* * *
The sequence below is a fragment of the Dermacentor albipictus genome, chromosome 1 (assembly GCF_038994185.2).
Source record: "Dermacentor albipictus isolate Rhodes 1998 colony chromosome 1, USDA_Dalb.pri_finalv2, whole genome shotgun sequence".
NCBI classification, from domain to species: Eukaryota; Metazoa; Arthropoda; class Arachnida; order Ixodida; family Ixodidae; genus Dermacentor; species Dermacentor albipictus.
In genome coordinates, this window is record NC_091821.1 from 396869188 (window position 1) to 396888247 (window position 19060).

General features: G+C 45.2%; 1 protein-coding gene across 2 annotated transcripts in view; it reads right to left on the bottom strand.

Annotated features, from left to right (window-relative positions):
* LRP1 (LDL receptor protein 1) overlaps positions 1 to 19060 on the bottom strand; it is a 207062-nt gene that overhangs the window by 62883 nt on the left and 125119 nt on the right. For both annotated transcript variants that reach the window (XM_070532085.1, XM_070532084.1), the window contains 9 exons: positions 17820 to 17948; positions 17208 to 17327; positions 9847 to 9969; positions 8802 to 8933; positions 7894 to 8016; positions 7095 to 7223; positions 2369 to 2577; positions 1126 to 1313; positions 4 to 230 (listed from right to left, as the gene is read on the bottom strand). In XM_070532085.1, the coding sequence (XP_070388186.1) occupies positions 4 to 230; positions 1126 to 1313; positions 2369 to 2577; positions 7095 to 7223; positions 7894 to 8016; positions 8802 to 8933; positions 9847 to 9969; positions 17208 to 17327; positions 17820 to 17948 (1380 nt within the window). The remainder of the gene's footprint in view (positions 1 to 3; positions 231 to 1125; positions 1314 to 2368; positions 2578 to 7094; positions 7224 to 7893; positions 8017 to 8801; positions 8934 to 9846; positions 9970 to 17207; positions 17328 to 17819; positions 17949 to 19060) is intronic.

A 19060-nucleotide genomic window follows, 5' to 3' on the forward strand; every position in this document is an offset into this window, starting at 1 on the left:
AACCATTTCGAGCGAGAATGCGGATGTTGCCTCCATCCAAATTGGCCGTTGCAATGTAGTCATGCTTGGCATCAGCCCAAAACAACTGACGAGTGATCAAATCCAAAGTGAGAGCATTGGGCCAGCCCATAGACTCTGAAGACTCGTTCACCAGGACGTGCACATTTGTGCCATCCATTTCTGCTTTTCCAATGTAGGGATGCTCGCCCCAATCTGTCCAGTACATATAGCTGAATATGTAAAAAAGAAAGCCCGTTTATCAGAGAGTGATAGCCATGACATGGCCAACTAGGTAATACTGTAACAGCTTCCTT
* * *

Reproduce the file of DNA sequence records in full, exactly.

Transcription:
The sequence below is a fragment of the Dermacentor albipictus genome, chromosome 1 (assembly GCF_038994185.2).
Source record: "Dermacentor albipictus isolate Rhodes 1998 colony chromosome 1, USDA_Dalb.pri_finalv2, whole genome shotgun sequence".
NCBI classification, from domain to species: Eukaryota; Metazoa; Arthropoda; class Arachnida; order Ixodida; family Ixodidae; genus Dermacentor; species Dermacentor albipictus.
In genome coordinates, this window is record NC_091821.1 from 396869188 (window position 1) to 396888247 (window position 19060).

General features: G+C 45.2%; 1 protein-coding gene across 2 annotated transcripts in view; it reads right to left on the bottom strand.

Annotated features, from left to right (window-relative positions):
* LRP1 (LDL receptor protein 1) overlaps positions 1 to 19060 on the bottom strand; it is a 207062-nt gene that overhangs the window by 62883 nt on the left and 125119 nt on the right. For both annotated transcript variants that reach the window (XM_070532085.1, XM_070532084.1), the window contains 9 exons: positions 17820 to 17948; positions 17208 to 17327; positions 9847 to 9969; positions 8802 to 8933; positions 7894 to 8016; positions 7095 to 7223; positions 2369 to 2577; positions 1126 to 1313; positions 4 to 230 (listed from right to left, as the gene is read on the bottom strand). In XM_070532085.1, the coding sequence (XP_070388186.1) occupies positions 4 to 230; positions 1126 to 1313; positions 2369 to 2577; positions 7095 to 7223; positions 7894 to 8016; positions 8802 to 8933; positions 9847 to 9969; positions 17208 to 17327; positions 17820 to 17948 (1380 nt within the window). The remainder of the gene's footprint in view (positions 1 to 3; positions 231 to 1125; positions 1314 to 2368; positions 2578 to 7094; positions 7224 to 7893; positions 8017 to 8801; positions 8934 to 9846; positions 9970 to 17207; positions 17328 to 17819; positions 17949 to 19060) is intronic.

A 19060-nucleotide genomic window follows, 5' to 3' on the forward strand; every position in this document is an offset into this window, starting at 1 on the left:
AACCATTTCGAGCGAGAATGCGGATGTTGCCTCCATCCAAATTGGCCGTTGCAATGTAGTCATGCTTGGCATCAGCCCAAAACAACTGACGAGTGATCAAATCCAAAGTGAGAGCATTGGGCCAGCCCATAGACTCTGAAGACTCGTTCACCAGGACGTGCACATTTGTGCCATCCATTTCTGCTTTTCCAATGTAGGGATGCTCGCCCCAATCTGTCCAGTACATATAGCTGAATATGTAAAAAAGAAAGCCCGTTTATCAGAGAGTGATAGCCATGACATGGCCAACTAGGTAATACTGTAACAGCTTCCTT